car to them to get the outside done properly. I am no painter. But I feel confident I can get some
colour into that engine bay. This is the car done in primer. Had a couple of small runs I will sand
out before putting the colour on.

Oh bugger. I have just realised this web page has become a kind of car blog. If the paint doesn't
kill me, someone shoot me.

I finally got to shoot the colour and clearcoat! And it came out OK. Not perfect but then this isn't a
show car so I am happy with the result. And the colour. I thought it might be a bit light but I do
like the brightness of it. The colour is PPG Lotus British Racing Green (0007). The Lotus green
seems to have more yellow in it (Jaguar BRGs seem to have more blue). I did learn a few things
while spraying the colour and now I understand why people pay professionals lots of money to do

Things I discovered:

1: When you're wearing all the safety gear and it's a nice sunny day and you're spraying in what is
effectively a small green house it gets very, very hot. I did manage to get sweat drops on the paint
and I found that it is impossible to put rubber gloves on over wet hands! When I was done I took the
gloves off and literally poured the sweat out of them.

2: It is very hard to get paint everywhere since there are some places you just can't get the gun
to point at. On the other hand it is very easy to hit bits you've just painted with the gun, the
air hose, your arms, head, etc. Planning the order you are going to spray things is very important!

3: Make sure the containers you are mixing the paint in are big enough to hold it all. A jug and a
cake mixing bowl had to be quickly found in my kitchen and sacrificed for the cause. The containers
I had bought were big enough to hold all the paint but too small to allow me to stir it well without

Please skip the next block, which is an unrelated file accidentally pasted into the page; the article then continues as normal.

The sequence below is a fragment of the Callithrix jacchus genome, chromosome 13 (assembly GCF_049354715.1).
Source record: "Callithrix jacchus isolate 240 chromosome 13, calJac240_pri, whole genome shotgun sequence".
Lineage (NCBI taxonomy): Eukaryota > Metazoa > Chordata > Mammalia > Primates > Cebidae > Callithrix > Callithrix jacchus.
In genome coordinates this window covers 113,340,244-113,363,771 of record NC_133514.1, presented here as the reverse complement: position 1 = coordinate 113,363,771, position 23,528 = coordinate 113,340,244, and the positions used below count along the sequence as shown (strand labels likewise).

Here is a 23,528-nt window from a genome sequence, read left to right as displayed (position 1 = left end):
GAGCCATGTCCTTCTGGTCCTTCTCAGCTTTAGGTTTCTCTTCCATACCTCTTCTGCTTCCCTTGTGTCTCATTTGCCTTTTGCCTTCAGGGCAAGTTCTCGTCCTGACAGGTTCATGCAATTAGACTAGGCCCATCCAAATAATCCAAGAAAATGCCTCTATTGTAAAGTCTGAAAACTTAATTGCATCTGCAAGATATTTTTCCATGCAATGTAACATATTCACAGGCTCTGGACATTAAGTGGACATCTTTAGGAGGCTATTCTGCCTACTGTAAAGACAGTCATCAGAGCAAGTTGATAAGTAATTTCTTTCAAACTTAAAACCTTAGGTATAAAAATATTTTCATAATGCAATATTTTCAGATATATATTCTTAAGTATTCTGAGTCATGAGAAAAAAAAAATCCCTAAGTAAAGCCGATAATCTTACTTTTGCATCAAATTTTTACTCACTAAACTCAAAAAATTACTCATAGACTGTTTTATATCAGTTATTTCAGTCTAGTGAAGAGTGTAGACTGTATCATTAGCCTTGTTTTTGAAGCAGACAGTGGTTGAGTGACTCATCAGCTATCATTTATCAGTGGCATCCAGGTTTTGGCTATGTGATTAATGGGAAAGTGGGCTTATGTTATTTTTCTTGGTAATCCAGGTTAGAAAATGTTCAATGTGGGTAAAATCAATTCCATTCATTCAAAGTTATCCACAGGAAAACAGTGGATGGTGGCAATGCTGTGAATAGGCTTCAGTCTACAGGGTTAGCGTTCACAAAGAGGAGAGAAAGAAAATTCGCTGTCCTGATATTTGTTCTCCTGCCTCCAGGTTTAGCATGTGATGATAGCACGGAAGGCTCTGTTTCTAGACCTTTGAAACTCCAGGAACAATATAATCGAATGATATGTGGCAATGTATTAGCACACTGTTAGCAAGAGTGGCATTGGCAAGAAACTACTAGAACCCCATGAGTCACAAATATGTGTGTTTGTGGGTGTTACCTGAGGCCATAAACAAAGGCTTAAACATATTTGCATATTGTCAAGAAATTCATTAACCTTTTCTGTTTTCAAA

it spilling over the top.

4: Make sure you screw the lid onto the gun pot properly. I was very pleased I managed to get no
paint runs at all! I did manage however to get a rather large paint blob where I tipped the gun and
paint spilled from the lid. This landed right on the flat panel in front of the radiator which was,
up until that point, the nicest, flattest part in the engine bay. It didn't run but there is now a
slightly noticable bump in the paint.

5: No matter how clean and careful you are some damn bug/bit of dirt/piece of fluff will get onto
the paint. And you can be certain it will land in the most annoying and visible place. Half the
paint I sprayed will not actually be seen since it is inside the front wings but of course I
managed to get a speck right on same flat panel I dropped the paint on as mentioned above!

Still, I shall put the imperfections down to learning and call them 'character' on the car. I am
glad I did it but I am really, really glad it is over!

It is also hard to photograph properly as the surface is very glossy and it is hard to catch the
true colour of the paint.

I sprayed the inside of the wheel arches and the underside of the car in underseal. This is black, tar
like stuff that protects the paint and steel. It is supposed to help prevent rust and also adds
some sound deadening. Most of the bits I sprayed are not visible when the car is back together
and when the engine is in.

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Copyright © 2004-2009 Simon Jansen